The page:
Judah Son Of Jesus Ossuary
The 2nd inscribed ossuary was another of the decorated ossuaries. It was numbered IAA 80.501 and 702 by Rahmani. It was inscribed “Yehuda, son of Yeshua”.
Read in English that would be “Judah the son of Jesus” (See fig 1). This is probably the most controversial of the ossuaries. Tabor and his crew put forward the theory that this is possibly the son of Jesus that he had with Mary Magdalene.
This is a suggestion that has generally not been received very kindly. The primary reason for rejecting this theory is that there is no evidence of any kind that Jesus had a wife. If he did have a wife she would have held a position of reverence that would not have gone without mention. There is no mention of Jesus and Mary Magdalene being married even in the second century Gnostic Gospels of Mary and of Philip. However there is mention of a special relationship between Jesus and Mary Magdalene in the Nag Hamadi codices.
CJO 702 (80.501) was chip-carved, decorated with rosettes and inscribed in Aramaic. This is the Yehudah Bar Yeshua ossuary.
Kloner emphasizes the commonness of the name Yehuda saying that: “The name Yehuda (Judas) is the third most popular name in the Jewish onomasticon of the Hellenistic and Roman periods. In a study of 1,986 names of the Hellenistic and Roman period, conducted by Tal Ilan, 128 persons were found to bear this name.” Ilan later increased this number to 180 names. As regards the name Yeshua, or Jesus, Kloner stated that this name is “a derivative of Yehoshua (Joshua); Yehoshua/Yeshua is the sixth most common name used during the Hellenistic and Roman periods in Eretz Israel, borne by 71 of the individuals studied by Ilan.” Later Ilan increased this number to 104 (1). There is no written tradition that Jesus had a son. However, the Gospel of John talks about a mysterious “lad” who seems to be sleeping in Jesus’ lap at the Last Supper (2). The inscription on this ossuary is one instance of a personal name with patronymics (3).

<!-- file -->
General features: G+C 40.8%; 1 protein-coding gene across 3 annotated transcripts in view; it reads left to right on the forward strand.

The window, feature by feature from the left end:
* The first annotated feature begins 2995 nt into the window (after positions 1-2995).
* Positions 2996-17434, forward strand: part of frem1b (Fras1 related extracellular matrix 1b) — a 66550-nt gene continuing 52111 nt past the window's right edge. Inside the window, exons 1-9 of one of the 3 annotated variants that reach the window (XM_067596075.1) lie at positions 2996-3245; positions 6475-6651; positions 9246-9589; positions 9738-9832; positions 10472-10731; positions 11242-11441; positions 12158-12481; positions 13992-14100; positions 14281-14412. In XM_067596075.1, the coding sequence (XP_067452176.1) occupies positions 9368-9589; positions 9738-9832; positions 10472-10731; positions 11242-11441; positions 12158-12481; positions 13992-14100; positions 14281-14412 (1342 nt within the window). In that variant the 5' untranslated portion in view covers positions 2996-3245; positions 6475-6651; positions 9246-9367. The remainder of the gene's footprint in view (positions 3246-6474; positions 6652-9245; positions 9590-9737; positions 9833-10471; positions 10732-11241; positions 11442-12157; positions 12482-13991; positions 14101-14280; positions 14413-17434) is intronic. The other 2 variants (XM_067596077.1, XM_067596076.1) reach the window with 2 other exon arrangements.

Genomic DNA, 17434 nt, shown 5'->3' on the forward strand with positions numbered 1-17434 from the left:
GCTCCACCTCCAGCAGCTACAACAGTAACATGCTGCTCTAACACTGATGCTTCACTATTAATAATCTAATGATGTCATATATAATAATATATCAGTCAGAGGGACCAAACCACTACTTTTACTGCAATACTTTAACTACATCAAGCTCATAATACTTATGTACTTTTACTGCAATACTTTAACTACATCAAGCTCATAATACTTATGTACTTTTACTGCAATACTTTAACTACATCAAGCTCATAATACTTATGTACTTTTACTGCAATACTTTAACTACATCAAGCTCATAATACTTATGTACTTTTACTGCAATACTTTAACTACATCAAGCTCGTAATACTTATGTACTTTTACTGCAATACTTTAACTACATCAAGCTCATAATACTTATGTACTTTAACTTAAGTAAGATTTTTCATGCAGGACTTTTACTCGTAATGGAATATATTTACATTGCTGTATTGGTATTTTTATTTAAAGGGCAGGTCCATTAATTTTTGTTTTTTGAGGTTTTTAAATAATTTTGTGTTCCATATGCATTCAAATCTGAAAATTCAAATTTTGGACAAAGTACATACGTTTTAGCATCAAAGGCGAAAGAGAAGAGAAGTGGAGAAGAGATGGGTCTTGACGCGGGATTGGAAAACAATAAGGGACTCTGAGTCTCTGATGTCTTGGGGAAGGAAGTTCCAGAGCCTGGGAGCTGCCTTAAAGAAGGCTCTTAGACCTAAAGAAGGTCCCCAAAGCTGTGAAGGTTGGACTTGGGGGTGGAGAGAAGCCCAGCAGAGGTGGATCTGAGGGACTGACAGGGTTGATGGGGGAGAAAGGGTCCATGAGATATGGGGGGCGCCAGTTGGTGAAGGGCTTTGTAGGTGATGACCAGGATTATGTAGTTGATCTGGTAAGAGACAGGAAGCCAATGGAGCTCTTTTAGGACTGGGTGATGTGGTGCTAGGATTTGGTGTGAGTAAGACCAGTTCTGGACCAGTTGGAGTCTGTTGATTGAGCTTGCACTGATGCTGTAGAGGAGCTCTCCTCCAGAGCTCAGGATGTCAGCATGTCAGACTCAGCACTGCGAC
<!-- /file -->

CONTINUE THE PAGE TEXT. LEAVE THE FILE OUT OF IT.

Some people think that like Ribi Yәshua Judah too was betrayed by the Temple-Sadducee Jewish Hellenists and Hellenist proselytes and murdered by Hellenist Romans to thwart the continuation of the line of David which endangered Roman rule in that part of the world and as an indirect consequence jeopardize the position of power held by the Hellenist Temple-Sadducees (4).
Nevertheless critics of this position have argued that while this Judah could very well have been the son of a Jesus, there is no proof whatsoever that Jesus of Nazareth was married and that Judah was his son (5).
As A Ribi Jesus Was Expected To Be Married
Not everyone agrees with this reasoning. In spite of what has been said about Jesus not being married, as a rule Pharisee Ribis were expected to be married.